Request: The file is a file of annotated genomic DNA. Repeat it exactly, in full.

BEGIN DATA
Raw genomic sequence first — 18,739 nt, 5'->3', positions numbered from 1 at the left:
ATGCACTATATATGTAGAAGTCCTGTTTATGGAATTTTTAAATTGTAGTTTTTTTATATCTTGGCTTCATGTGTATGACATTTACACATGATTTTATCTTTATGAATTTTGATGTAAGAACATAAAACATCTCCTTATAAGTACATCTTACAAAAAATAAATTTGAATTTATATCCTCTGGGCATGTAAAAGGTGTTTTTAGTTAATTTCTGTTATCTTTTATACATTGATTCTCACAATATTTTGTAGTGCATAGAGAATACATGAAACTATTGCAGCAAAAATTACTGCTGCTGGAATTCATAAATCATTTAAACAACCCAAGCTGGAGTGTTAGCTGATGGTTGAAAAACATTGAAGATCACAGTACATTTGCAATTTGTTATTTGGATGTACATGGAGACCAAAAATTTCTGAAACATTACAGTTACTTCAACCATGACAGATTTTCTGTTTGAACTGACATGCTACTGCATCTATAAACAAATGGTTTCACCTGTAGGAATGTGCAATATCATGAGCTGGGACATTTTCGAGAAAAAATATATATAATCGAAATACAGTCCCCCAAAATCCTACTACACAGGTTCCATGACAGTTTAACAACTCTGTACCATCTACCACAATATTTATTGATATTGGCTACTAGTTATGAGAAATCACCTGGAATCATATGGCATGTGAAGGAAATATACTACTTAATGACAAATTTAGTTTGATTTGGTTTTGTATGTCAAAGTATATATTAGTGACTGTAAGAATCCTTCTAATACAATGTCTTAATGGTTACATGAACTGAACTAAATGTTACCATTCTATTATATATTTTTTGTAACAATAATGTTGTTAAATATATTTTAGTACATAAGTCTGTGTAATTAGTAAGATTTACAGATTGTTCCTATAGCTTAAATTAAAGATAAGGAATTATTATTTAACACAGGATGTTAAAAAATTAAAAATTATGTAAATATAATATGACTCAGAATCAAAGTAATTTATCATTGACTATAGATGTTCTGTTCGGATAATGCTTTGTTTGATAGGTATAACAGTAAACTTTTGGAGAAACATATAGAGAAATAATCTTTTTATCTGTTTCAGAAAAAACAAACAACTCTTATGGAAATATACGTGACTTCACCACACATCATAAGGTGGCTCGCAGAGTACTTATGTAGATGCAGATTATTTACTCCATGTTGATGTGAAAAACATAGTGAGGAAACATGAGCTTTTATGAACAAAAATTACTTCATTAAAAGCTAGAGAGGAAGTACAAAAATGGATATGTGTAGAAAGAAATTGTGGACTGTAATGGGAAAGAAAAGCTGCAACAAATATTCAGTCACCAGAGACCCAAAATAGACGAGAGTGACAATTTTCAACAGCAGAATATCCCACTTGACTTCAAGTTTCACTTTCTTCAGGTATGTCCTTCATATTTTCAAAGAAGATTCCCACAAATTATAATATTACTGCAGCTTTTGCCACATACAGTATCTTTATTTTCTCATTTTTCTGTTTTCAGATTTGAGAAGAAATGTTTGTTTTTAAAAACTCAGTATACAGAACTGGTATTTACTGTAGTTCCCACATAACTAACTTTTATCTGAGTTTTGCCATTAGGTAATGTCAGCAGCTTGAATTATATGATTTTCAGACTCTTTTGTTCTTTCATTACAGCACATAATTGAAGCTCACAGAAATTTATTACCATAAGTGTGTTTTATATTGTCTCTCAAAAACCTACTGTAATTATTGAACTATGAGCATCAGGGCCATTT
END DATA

Raw genomic sequence first — 18,739 nt, 5'->3', positions numbered from 1 at the left:
ATGCACTATATATGTAGAAGTCCTGTTTATGGAATTTTTAAATTGTAGTTTTTTTATATCTTGGCTTCATGTGTATGACATTTACACATGATTTTATCTTTATGAATTTTGATGTAAGAACATAAAACATCTCCTTATAAGTACATCTTACAAAAAATAAATTTGAATTTATATCCTCTGGGCATGTAAAAGGTGTTTTTAGTTAATTTCTGTTATCTTTTATACATTGATTCTCACAATATTTTGTAGTGCATAGAGAATACATGAAACTATTGCAGCAAAAATTACTGCTGCTGGAATTCATAAATCATTTAAACAACCCAAGCTGGAGTGTTAGCTGATGGTTGAAAAACATTGAAGATCACAGTACATTTGCAATTTGTTATTTGGATGTACATGGAGACCAAAAATTTCTGAAACATTACAGTTACTTCAACCATGACAGATTTTCTGTTTGAACTGACATGCTACTGCATCTATAAACAAATGGTTTCACCTGTAGGAATGTGCAATATCATGAGCTGGGACATTTTCGAGAAAAAATATATATAATCGAAATACAGTCCCCCAAAATCCTACTACACAGGTTCCATGACAGTTTAACAACTCTGTACCATCTACCACAATATTTATTGATATTGGCTACTAGTTATGAGAAATCACCTGGAATCATATGGCATGTGAAGGAAATATACTACTTAATGACAAATTTAGTTTGATTTGGTTTTGTATGTCAAAGTATATATTAGTGACTGTAAGAATCCTTCTAATACAATGTCTTAATGGTTACATGAACTGAACTAAATGTTACCATTCTATTATATATTTTTTGTAACAATAATGTTGTTAAATATATTTTAGTACATAAGTCTGTGTAATTAGTAAGATTTACAGATTGTTCCTATAGCTTAAATTAAAGATAAGGAATTATTATTTAACACAGGATGTTAAAAAATTAAAAATTATGTAAATATAATATGACTCAGAATCAAAGTAATTTATCATTGACTATAGATGTTCTGTTCGGATAATGCTTTGTTTGATAGGTATAACAGTAAACTTTTGGAGAAACATATAGAGAAATAATCTTTTTATCTGTTTCAGAAAAAACAAACAACTCTTATGGAAATATACGTGACTTCACCACACATCATAAGGTGGCTCGCAGAGTACTTATGTAGATGCAGATTATTTACTCCATGTTGATGTGAAAAACATAGTGAGGAAACATGAGCTTTTATGAACAAAAATTACTTCATTAAAAGCTAGAGAGGAAGTACAAAAATGGATATGTGTAGAAAGAAATTGTGGACTGTAATGGGAAAGAAAAGCTGCAACAAATATTCAGTCACCAGAGACCCAAAATAGACGAGAGTGACAATTTTCAACAGCAGAATATCCCACTTGACTTCAAGTTTCACTTTCTTCAGGTATGTCCTTCATATTTTCAAAGAAGATTCCCACAAATTATAATATTACTGCAGCTTTTGCCACATACAGTATCTTTATTTTCTCATTTTTCTGTTTTCAGATTTGAGAAGAAATGTTTGTTTTTAAAAACTCAGTATACAGAACTGGTATTTACTGTAGTTCCCACATAACTAACTTTTATCTGAGTTTTGCCATTAGGTAATGTCAGCAGCTTGAATTATATGATTTTCAGACTCTTTTGTTCTTTCATTACAGCACATAATTGAAGCTCACAGAAATTTATTACCATAAGTGTGTTTTATATTGTCTCTCAAAAACCTACTGTAATTATTGAACTATGAGCATCAGGGCCATTT